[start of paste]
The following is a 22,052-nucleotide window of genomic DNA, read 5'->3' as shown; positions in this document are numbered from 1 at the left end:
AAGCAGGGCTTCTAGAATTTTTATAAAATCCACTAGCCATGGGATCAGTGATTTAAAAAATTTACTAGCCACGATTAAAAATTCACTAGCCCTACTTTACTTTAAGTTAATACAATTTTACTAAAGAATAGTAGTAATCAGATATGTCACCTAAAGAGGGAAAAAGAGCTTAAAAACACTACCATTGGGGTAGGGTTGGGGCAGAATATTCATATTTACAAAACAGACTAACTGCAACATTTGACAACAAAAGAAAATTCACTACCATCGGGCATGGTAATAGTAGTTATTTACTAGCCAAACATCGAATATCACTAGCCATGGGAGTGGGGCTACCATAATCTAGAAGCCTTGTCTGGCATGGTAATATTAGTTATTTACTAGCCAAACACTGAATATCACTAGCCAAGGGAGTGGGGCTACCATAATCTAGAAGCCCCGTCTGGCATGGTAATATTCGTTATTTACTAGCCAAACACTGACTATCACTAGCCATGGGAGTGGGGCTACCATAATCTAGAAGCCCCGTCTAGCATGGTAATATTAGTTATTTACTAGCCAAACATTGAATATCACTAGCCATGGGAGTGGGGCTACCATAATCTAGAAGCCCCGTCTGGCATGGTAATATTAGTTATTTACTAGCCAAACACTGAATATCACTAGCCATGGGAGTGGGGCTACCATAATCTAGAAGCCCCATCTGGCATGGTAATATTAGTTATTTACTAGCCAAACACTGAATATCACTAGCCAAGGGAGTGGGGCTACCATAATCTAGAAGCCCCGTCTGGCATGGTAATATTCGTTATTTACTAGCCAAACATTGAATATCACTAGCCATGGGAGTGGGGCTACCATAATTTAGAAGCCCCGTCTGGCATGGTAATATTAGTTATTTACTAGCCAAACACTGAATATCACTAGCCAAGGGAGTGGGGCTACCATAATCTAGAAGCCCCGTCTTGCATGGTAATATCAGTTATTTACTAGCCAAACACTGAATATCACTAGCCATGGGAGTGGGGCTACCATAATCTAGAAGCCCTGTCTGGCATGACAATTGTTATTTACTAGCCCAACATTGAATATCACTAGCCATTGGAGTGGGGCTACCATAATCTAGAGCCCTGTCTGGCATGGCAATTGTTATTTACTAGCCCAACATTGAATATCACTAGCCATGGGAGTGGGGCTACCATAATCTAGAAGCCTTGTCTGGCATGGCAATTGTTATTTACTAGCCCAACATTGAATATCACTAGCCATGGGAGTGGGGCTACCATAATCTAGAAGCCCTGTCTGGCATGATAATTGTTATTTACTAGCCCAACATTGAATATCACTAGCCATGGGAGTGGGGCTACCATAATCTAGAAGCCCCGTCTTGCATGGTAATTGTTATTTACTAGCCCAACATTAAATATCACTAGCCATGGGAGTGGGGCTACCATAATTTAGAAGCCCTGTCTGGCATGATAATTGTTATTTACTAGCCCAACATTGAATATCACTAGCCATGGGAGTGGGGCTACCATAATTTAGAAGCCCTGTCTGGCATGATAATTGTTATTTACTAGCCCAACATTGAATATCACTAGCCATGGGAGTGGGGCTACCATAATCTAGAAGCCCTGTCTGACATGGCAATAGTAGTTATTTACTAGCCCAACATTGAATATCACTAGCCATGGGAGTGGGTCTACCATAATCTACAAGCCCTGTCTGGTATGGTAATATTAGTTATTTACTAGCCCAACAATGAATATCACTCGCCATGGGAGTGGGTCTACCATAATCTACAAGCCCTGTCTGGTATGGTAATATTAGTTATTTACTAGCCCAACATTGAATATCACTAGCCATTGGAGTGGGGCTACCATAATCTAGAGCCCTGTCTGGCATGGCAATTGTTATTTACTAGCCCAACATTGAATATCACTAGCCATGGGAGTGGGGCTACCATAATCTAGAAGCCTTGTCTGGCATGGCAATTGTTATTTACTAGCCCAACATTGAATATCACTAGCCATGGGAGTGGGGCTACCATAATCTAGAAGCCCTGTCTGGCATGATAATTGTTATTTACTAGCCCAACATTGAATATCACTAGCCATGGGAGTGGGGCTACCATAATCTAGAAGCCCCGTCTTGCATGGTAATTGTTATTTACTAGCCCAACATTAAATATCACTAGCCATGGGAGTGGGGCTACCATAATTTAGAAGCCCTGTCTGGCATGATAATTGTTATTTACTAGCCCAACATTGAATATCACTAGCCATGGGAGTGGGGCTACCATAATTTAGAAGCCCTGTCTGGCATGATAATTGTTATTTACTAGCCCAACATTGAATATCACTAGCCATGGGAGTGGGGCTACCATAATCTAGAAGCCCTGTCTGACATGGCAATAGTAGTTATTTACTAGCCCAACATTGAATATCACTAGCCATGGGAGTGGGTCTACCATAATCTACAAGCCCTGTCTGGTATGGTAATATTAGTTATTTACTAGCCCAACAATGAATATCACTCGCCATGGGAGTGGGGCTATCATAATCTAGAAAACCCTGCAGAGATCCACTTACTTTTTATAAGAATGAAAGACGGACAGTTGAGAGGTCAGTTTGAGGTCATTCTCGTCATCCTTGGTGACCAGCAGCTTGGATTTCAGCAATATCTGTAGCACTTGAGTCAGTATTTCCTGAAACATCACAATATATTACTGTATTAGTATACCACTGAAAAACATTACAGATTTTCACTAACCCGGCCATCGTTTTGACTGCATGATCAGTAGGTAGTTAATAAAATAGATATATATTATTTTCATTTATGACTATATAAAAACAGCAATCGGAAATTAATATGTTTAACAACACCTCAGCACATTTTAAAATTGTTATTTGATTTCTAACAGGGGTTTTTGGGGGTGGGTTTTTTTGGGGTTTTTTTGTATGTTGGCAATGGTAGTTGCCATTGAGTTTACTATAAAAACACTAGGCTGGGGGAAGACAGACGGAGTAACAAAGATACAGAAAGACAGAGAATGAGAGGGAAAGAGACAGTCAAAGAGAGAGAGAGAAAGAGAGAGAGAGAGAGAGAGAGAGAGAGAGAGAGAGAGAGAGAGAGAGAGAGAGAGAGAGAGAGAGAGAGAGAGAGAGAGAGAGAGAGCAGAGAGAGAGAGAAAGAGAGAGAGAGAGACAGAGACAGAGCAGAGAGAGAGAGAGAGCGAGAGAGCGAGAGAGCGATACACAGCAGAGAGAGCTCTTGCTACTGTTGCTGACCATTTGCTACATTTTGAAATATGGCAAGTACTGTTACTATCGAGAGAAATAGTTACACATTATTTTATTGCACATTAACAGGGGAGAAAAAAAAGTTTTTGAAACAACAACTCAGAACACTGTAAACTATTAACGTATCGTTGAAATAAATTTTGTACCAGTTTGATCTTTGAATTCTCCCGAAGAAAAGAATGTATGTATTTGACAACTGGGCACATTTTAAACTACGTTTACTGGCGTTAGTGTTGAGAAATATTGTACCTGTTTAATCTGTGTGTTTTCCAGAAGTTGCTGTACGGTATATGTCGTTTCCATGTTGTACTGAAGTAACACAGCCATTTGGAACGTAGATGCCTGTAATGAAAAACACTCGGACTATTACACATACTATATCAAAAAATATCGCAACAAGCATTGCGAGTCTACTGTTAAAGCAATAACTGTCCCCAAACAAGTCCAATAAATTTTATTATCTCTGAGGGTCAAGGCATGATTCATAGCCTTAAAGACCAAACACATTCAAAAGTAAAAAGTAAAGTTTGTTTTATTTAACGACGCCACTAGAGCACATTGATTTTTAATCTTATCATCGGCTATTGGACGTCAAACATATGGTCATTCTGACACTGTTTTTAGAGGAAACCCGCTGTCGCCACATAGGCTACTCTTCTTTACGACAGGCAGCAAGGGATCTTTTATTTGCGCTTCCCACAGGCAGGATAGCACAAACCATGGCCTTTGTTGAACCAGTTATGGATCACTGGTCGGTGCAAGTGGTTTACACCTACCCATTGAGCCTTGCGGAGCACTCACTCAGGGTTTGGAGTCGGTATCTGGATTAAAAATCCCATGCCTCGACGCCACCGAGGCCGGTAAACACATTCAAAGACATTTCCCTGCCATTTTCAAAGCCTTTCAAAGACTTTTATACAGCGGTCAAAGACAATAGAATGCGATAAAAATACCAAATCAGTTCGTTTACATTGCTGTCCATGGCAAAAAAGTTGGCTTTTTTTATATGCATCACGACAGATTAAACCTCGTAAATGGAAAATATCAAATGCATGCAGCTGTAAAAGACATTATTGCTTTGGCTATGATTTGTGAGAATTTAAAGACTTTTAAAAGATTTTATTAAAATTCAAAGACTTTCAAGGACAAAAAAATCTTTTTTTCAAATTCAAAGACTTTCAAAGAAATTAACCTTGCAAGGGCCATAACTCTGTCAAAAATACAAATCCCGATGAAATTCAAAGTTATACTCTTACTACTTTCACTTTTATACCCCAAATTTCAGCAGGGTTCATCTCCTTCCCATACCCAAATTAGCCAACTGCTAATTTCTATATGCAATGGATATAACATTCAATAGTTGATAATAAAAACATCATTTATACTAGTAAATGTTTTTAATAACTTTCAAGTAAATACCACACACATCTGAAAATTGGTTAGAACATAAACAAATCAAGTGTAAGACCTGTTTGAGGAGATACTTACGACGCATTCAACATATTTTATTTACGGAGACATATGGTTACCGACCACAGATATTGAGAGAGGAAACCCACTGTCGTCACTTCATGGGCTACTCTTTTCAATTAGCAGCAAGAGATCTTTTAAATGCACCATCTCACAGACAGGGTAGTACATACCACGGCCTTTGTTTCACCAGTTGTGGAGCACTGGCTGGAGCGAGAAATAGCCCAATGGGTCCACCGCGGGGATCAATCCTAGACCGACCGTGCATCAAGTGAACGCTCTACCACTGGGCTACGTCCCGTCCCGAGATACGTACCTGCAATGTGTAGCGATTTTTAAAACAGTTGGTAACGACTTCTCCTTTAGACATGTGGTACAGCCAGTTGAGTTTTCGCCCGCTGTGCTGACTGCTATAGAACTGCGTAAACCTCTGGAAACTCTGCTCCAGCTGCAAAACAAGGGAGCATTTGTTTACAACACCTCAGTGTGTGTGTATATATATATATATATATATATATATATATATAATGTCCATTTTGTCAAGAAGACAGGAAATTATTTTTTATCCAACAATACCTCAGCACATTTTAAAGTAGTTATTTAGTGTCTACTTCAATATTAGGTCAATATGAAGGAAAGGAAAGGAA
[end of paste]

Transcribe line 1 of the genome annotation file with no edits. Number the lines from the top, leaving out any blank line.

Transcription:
The following is a 22,052-nucleotide window of genomic DNA, read 5'->3' as shown; positions in this document are numbered from 1 at the left end: